School Children Across North Carolina Now Have Access to Grassfed and Pasture Raised Meats

ASHEVILLE, NC, April 1st, 2021 — Hickory Nut Gap is excited to announce their partnership with the North Carolina Farm to School Program, a state-wide, voluntary program established in 1997 to provide NC schools with local, NC grown products. Hickory Nut Gap teamed up with the Farm to School Program amidst the COVID-19 pandemic in November 2020, as one of the first two suppliers of local grassfed and pasture raised meats. In just four short months during this difficult time, Hickory Nut Gap has been able to serve their 100% grassfed beef 80/20 blend in fan-favorite dishes like Salisbury steak and tacos to school districts across nine counties in North Carolina including Hyde, Pamlico, Perquimans, Randolph, Sampson, Avery, Buncombe, Clay, and Watauga.

As schools begin to re-open, Hickory Nut Gap will be showcased at the first annual Farm to School Week (April 19 – 23, 2021), a week where four counties in NC (Craven, Pamlico, Jones, Carteret) are serving almost exclusively local, NC products all week long in efforts to better educate their students about the benefits of eating local.

This partnership was a match made in heaven, as both organizations have a passion for educating children about the origins of their food and also strive to provide the most nutritious, locally-sourced food to their communities. 

Heather Barnes, Marketing Specialist at the NCDA&CS, states, “The North Carolina Farm to School Program has been an option for school nutrition programs to source local foods for more than twenty years. We are excited about the opportunities that adding meat products brings to the program and how having a local connection benefits both the students and farmers in our state.”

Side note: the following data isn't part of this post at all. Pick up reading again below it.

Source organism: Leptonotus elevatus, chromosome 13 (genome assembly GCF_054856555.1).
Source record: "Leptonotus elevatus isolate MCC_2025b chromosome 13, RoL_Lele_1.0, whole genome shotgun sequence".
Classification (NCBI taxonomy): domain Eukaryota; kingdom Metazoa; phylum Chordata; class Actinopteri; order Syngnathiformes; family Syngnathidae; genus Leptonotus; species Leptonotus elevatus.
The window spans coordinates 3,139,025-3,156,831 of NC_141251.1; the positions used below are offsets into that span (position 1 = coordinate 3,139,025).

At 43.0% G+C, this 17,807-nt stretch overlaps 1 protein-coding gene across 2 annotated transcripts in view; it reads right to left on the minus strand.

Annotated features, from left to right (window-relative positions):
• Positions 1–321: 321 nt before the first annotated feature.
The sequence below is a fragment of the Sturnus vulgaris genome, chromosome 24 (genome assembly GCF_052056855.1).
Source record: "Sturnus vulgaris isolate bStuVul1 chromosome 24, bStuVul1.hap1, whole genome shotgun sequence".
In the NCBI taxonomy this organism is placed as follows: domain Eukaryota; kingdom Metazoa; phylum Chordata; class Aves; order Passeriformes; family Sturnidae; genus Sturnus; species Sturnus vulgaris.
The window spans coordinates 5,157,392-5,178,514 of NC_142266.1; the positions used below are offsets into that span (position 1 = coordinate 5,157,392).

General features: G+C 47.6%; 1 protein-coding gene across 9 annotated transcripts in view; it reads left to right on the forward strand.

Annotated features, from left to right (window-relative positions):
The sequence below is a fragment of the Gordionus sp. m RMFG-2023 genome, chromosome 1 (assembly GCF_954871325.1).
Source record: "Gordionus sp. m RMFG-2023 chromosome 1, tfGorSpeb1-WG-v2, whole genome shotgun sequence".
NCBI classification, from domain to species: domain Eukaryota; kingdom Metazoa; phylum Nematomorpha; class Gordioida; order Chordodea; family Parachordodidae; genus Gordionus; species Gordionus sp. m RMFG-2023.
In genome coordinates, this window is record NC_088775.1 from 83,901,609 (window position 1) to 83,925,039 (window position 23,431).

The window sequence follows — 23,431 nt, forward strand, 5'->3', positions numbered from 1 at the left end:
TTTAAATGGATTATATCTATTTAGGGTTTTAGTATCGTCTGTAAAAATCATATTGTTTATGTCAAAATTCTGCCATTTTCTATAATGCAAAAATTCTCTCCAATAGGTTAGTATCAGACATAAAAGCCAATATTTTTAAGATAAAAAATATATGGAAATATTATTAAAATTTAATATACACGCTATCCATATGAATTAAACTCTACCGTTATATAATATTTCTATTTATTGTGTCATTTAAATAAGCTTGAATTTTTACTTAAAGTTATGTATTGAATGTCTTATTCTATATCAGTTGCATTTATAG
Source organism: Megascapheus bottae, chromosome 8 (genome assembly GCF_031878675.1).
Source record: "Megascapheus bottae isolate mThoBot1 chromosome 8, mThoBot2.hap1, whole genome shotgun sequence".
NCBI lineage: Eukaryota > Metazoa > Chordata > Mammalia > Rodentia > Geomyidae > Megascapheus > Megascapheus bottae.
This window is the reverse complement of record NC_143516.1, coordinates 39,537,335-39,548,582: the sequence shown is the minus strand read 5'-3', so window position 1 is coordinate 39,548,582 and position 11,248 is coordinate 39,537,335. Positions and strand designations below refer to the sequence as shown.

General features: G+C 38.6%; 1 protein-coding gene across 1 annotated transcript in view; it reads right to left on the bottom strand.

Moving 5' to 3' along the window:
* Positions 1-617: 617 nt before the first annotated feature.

The importance of higher quality school meals is real. In a New York Times article entitled, “Feeding Young Minds: The Importance of School Lunches,” by Jane E. Brody, “Students 

at schools that contract with a healthy school lunch vendor score higher” on statewide achievement tests, Michael L. Anderson of the University of California, Berkeley, and 

colleagues reported in April 2017. They showed a 4-percentile improvement in test scores above those achieved in schools with less healthy meals. 

Hickory Nut Gap is committed to its partnership with the NC Farm to School Program. They are not only looking forward to serving more delicious and nutritious meat to children across NC, but also to educate young minds about the importance of topics like regenerative agriculture. Jamie Ager, Fourth Generation farmer at Hickory Nut Gap said, “As parents of children in the public school system, and as advocates for healthy rural communities, Hickory Nut Gap is excited to collaborate with NCDA&CS to bring local food to the children in our schools.”

About Hickory Nut Gap: 

Hickory Nut Gap Meats is a leading producer of pasture-raised meats based out of a 100-year-old family farm in Western North Carolina. Hickory Nut Gap values and respects the complex relationships between humans and nature. By using regenerative agriculture and ethical animal welfare practices, Hickory Nut Gap produces extraordinary meats that are unsurpassed in flavor and healthiness – while making a net-positive impact on climate change and overall ecosystem health.

About NC Farm To School: 

The North Carolina Farm to School Program was founded in 1997 to give public school nutrition programs an option to buy fresh fruits and vegetables grown in the state.  The program, run by the North Carolina Department of Agriculture and Consumer Services, is the only one of its kind in the nation. The program is offered 22 weeks during the school year and features a variety of fresh and value-added produce products and, since 2020, ground beef.